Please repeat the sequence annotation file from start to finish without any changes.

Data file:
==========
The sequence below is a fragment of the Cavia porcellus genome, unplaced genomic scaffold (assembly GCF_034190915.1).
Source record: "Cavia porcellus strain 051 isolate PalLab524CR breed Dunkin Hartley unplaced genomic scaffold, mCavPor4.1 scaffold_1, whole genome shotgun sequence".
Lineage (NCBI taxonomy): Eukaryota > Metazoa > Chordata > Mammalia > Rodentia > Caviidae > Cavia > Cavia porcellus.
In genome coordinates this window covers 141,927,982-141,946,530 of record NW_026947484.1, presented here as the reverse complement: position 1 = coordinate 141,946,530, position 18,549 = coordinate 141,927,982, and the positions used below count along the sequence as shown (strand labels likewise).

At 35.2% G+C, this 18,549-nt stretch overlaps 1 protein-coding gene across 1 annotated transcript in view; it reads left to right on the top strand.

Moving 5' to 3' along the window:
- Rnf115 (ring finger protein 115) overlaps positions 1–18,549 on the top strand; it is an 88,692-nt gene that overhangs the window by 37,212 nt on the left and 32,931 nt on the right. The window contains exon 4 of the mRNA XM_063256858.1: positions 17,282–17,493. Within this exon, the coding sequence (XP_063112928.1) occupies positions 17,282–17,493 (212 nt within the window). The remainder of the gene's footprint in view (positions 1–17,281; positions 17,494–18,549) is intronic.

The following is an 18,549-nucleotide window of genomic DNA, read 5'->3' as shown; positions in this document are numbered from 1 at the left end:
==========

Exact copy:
The sequence below is a fragment of the Cavia porcellus genome, unplaced genomic scaffold (assembly GCF_034190915.1).
Source record: "Cavia porcellus strain 051 isolate PalLab524CR breed Dunkin Hartley unplaced genomic scaffold, mCavPor4.1 scaffold_1, whole genome shotgun sequence".
Lineage (NCBI taxonomy): Eukaryota > Metazoa > Chordata > Mammalia > Rodentia > Caviidae > Cavia > Cavia porcellus.
In genome coordinates this window covers 141,927,982-141,946,530 of record NW_026947484.1, presented here as the reverse complement: position 1 = coordinate 141,946,530, position 18,549 = coordinate 141,927,982, and the positions used below count along the sequence as shown (strand labels likewise).

At 35.2% G+C, this 18,549-nt stretch overlaps 1 protein-coding gene across 1 annotated transcript in view; it reads left to right on the top strand.

Moving 5' to 3' along the window:
- Rnf115 (ring finger protein 115) overlaps positions 1–18,549 on the top strand; it is an 88,692-nt gene that overhangs the window by 37,212 nt on the left and 32,931 nt on the right. The window contains exon 4 of the mRNA XM_063256858.1: positions 17,282–17,493. Within this exon, the coding sequence (XP_063112928.1) occupies positions 17,282–17,493 (212 nt within the window). The remainder of the gene's footprint in view (positions 1–17,281; positions 17,494–18,549) is intronic.

The following is an 18,549-nucleotide window of genomic DNA, read 5'->3' as shown; positions in this document are numbered from 1 at the left end: